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I am looking to invest some income that is currently sitting in my checking account and I've been interviewing fiduciaries. I just got off the phone with somebody who takes 1% of my portfolio's value every year, but in return, they are "non-discretionary," and always looking for ways to rebalance my portfolio.

This made me feel uncomfortable, but I'm not sure why. Maybe it's because I don't trust a human being to be able to "time of the market," and choosing when and how to rebalance seems like a form of "timing the market" to me. If this is ill-informed, let me know how I'm thinking about this the wrong way.

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    Sounds like you need to ask more questions. What anyone here considers "rebalancing" may or may not line up with what the fiduciary means. – glibdud Sep 11 at 22:43
  • @glibdud I wasn't aware that was ambiguous and wish I knew at the time. But he used an example on the phone: If investments in US markets improve, rebalance the portfolio by selling some of that off and investing in external markets that aren't doing as well (sell high, buy low). Of course, this was just an example. What kind of questions should I ask? – Clueless Investor Sep 11 at 22:45
  • Why do you fear "timing the market"? Some people say rebalancing means you are forced to sell high and buy low. You are timing the market in way that you are profiting. – Bernhard Döbler Sep 11 at 23:35
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    If investments in US markets improve, rebalance the portfolio by selling some of that off and investing in external markets that aren't doing as well (sell high, buy low). That's a typical sales pitch. What you want to see is an audited track record. I had one clown show me individual account statements for clients that opened accounts right after a market correction and all had appreciated. You have to be able to discern the used car salesmen from the real deal. Ask family members or trusted professionals (your accountant, lawyer, etc.) if they know of reputable fiduciaries. – Bob Baerker Sep 12 at 0:33
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    Don't pay a "fiduciary" 1% of your portfolio each year. Too much! – gaefan Sep 12 at 11:36
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If the advisor is choosing to "rebalance" in response to market events or predictions like "if investments in US markets improve" I wouldn't call that rebalancing, I'd call it market timing.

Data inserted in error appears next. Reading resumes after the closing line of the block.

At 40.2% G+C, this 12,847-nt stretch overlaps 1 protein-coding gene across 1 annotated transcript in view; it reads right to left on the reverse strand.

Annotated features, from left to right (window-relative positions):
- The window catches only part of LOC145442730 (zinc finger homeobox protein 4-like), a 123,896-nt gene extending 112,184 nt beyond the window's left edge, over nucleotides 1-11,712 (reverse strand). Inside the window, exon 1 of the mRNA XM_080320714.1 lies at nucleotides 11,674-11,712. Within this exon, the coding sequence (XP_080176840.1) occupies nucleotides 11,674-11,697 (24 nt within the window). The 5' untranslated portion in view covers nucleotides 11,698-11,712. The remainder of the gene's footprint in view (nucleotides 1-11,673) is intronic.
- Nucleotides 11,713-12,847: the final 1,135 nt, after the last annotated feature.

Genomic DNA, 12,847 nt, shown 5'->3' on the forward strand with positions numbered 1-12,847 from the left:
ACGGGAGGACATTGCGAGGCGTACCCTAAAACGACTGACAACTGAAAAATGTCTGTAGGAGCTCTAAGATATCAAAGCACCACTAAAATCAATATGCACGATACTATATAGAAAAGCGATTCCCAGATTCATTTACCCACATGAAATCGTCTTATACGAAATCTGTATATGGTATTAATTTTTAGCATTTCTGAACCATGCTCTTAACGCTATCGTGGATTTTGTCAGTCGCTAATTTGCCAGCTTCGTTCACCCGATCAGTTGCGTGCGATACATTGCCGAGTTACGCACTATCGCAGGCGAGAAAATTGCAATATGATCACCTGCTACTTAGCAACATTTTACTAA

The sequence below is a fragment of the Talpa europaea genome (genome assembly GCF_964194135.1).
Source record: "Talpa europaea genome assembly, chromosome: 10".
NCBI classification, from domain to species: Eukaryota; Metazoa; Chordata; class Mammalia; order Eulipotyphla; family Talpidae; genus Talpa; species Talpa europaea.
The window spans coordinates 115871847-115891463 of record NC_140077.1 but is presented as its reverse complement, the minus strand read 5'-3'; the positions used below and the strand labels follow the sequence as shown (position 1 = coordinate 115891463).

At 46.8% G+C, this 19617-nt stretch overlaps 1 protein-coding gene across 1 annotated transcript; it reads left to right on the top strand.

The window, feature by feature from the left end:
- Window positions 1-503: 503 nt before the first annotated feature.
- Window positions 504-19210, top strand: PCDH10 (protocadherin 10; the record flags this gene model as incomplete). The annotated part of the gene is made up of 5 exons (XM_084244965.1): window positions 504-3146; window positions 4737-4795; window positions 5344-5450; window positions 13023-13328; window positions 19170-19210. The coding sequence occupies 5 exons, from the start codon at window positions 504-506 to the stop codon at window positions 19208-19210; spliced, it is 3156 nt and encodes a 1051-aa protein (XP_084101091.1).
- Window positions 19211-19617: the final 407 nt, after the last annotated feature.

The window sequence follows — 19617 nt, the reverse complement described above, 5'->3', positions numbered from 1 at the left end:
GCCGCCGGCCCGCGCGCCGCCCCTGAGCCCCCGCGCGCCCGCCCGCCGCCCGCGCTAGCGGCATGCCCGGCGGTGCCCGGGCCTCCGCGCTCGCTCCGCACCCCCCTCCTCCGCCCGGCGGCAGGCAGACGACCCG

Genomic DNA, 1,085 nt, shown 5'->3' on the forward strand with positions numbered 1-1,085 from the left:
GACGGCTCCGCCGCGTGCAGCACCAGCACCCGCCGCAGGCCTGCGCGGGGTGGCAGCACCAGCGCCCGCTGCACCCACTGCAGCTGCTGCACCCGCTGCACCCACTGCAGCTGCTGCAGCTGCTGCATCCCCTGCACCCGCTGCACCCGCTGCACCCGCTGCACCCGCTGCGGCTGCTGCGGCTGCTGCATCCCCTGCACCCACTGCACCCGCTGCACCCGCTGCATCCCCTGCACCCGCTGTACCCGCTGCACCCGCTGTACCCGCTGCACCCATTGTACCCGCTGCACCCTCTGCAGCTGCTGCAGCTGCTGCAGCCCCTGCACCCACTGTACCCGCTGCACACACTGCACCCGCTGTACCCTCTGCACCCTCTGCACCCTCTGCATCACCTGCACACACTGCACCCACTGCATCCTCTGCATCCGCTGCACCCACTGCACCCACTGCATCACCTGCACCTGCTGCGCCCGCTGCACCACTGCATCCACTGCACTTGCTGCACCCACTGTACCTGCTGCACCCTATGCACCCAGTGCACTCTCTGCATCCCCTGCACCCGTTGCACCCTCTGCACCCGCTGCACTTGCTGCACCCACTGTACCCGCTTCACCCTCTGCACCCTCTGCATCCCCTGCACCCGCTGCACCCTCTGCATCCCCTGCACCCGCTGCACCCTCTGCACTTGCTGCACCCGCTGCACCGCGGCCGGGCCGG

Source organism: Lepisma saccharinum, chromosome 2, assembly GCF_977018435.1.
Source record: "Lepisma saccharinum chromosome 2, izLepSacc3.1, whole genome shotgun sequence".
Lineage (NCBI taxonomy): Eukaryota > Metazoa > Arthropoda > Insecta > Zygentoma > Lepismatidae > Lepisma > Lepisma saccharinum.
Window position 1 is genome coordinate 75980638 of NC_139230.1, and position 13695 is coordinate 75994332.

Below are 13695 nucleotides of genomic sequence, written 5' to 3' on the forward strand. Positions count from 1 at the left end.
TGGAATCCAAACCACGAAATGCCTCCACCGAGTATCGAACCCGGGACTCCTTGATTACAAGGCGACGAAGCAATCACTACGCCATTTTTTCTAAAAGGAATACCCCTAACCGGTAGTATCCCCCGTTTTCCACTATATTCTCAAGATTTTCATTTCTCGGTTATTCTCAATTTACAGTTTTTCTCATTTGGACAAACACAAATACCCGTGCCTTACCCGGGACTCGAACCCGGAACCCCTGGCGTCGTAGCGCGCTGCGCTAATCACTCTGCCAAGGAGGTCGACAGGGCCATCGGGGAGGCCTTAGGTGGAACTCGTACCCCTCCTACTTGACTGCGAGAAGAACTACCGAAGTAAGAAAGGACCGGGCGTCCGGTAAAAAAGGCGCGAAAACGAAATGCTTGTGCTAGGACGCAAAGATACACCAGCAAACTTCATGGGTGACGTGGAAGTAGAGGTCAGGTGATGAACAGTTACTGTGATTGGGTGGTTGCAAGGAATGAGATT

Rebalancing typically is done according to a predefined plan and schedule. If you set a target asset allocation and decide that once a year around December you'll rebalance to reach that allocation, there's not really any market-timing going on because you aren't choosing when or how to rebalance based on the market. But if you're doing all kinds of trades when things go up or down, that's not really rebalancing.

It's true there can be a gray area because rebalancing is inherently tied to market performance in the sense that you will be reducing your holdings in whatever did well and increasing them in what didn't do well. So if you say "I'm going to rebalance to my target allocation . . . every day" then that might be indistinguishable from market timing. But still it's relevant whether those decisions are made on an ad-hoc basis or according to a preset plan.

In the end it's always possible to fudge the definitions to consider things as rebalancing if you're willing to fool yourself. Someone trying to lose weight might set a goal to walk a certain number of steps each day, but if they decide to get those steps in by walking to the donut shop they're probably not going to accomplish what they hoped by setting the step goal. Similarly, you can buy and sell all day and tell yourself it's "rebalancing" according to an illusory set of constantly changing requirements, but it won't have the same effect as real, disciplined rebalancing. I would be suspicious of an advisor who engaged in frequent trading but described it as rebalancing.

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  • "...rebalancing is inherently tied to market performance in the sense that you will be reducing your holdings in whatever did well and increasing them in what didn't do well." Why the hell would you ever do that? – Victor Sep 14 at 0:05
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    @Victor If you invest if two things (A and B) evenly and A does significantly better, you are now more exposed to A. Rebalancing brings the exposure back to your target allocation. – D Stanley Sep 14 at 13:19
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    @Victor 'Past results are not indicative of future performance'. If you invest in 10 high-risk tech stocks, and then put the rest of your money in low-risk bonds, then we can assume some of the high risk stocks might pay off, and significantly increase in value. Perhaps even 9 stocks might fail, but the 10th stock skyrockets in value, such that half of everything you have invested in, is now that single company - rebalancing ensures that diversification exists throughout your portfolio's life, and not just at the point of inception. – Grade 'Eh' Bacon Sep 14 at 17:41
  • @Grade'Eh'Bacon - regarding 'Past results are not indicative of future performance' - well: Past results are also not indicative of future reverse performance - that is why I don't take past performance into play, I prefer to act\on what is currently happening - and if the price is still heading up - that is good enough reason to keep holding onto it! – Victor Sep 15 at 0:36